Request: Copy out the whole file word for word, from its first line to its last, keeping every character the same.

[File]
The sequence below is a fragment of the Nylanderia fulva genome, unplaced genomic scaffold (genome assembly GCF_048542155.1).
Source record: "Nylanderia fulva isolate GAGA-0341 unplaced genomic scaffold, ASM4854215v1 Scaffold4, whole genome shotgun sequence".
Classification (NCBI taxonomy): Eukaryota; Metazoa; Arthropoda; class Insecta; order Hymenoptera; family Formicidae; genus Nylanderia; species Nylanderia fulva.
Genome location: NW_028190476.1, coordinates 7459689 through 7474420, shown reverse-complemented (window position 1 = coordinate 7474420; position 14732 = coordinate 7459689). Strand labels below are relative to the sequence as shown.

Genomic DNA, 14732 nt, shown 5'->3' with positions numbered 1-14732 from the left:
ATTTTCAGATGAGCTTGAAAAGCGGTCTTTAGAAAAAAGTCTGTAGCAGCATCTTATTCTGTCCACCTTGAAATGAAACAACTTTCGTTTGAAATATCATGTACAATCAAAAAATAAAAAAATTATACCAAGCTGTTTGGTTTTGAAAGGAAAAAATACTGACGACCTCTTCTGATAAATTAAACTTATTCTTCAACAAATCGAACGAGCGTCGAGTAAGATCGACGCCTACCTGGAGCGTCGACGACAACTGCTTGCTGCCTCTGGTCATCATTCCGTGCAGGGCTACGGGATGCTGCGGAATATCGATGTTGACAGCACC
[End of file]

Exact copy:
The sequence below is a fragment of the Nylanderia fulva genome, unplaced genomic scaffold (genome assembly GCF_048542155.1).
Source record: "Nylanderia fulva isolate GAGA-0341 unplaced genomic scaffold, ASM4854215v1 Scaffold4, whole genome shotgun sequence".
Classification (NCBI taxonomy): Eukaryota; Metazoa; Arthropoda; class Insecta; order Hymenoptera; family Formicidae; genus Nylanderia; species Nylanderia fulva.
Genome location: NW_028190476.1, coordinates 7459689 through 7474420, shown reverse-complemented (window position 1 = coordinate 7474420; position 14732 = coordinate 7459689). Strand labels below are relative to the sequence as shown.

Genomic DNA, 14732 nt, shown 5'->3' with positions numbered 1-14732 from the left:
ATTTTCAGATGAGCTTGAAAAGCGGTCTTTAGAAAAAAGTCTGTAGCAGCATCTTATTCTGTCCACCTTGAAATGAAACAACTTTCGTTTGAAATATCATGTACAATCAAAAAATAAAAAAATTATACCAAGCTGTTTGGTTTTGAAAGGAAAAAATACTGACGACCTCTTCTGATAAATTAAACTTATTCTTCAACAAATCGAACGAGCGTCGAGTAAGATCGACGCCTACCTGGAGCGTCGACGACAACTGCTTGCTGCCTCTGGTCATCATTCCGTGCAGGGCTACGGGATGCTGCGGAATATCGATGTTGACAGCACC